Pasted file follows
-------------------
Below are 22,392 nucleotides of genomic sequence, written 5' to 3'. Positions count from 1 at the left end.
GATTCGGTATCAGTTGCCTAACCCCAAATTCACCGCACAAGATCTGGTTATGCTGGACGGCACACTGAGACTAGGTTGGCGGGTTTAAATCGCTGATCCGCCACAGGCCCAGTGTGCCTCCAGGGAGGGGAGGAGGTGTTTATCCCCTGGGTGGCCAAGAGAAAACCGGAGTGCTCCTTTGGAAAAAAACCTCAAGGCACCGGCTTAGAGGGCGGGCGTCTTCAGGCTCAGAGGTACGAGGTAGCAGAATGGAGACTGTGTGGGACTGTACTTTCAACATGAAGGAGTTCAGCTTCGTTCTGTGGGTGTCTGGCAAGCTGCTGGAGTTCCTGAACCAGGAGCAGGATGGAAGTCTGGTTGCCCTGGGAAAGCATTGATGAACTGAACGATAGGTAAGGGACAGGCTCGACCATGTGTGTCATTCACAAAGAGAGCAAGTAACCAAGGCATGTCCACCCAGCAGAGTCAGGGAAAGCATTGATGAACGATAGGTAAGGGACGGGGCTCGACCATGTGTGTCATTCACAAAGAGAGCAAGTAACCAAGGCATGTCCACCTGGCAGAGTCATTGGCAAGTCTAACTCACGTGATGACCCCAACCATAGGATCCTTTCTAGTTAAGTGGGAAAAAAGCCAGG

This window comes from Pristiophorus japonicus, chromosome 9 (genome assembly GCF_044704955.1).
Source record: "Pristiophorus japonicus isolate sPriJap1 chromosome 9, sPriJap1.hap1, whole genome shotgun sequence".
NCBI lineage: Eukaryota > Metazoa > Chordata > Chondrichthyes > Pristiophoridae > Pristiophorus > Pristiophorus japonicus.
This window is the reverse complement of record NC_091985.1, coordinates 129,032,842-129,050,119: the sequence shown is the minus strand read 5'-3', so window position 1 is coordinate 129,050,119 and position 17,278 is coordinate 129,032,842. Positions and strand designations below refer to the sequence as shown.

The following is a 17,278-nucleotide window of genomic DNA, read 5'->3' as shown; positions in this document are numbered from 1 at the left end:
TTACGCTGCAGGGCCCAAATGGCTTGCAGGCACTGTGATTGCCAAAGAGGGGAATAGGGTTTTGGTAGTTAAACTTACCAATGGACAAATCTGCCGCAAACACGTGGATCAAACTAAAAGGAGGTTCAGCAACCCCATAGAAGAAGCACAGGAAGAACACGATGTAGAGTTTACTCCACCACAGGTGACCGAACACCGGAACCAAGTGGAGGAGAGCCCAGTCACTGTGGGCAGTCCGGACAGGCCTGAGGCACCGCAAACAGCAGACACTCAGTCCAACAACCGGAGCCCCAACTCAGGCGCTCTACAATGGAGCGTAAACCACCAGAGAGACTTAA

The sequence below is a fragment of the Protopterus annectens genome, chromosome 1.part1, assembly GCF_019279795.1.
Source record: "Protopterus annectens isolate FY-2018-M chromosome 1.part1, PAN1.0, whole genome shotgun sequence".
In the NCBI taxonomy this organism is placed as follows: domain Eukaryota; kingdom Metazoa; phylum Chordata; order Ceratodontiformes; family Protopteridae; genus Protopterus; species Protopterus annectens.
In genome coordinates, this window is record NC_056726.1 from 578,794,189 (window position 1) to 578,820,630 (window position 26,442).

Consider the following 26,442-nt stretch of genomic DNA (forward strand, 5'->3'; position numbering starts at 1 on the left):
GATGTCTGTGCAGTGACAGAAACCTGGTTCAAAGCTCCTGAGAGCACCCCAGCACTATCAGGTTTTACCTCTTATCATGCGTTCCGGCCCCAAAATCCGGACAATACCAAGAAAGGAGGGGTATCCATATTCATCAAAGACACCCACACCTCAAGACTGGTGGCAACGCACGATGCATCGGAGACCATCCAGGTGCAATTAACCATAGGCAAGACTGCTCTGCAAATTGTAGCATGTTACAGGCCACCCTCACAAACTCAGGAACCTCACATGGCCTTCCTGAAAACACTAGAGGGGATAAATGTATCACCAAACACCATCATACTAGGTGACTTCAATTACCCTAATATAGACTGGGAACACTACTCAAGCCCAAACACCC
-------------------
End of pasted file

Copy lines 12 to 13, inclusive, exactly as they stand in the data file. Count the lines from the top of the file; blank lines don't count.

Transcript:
In genome coordinates, this window is record NC_056726.1 from 578,794,189 (window position 1) to 578,820,630 (window position 26,442).

Consider the following 26,442-nt stretch of genomic DNA (forward strand, 5'->3'; position numbering starts at 1 on the left):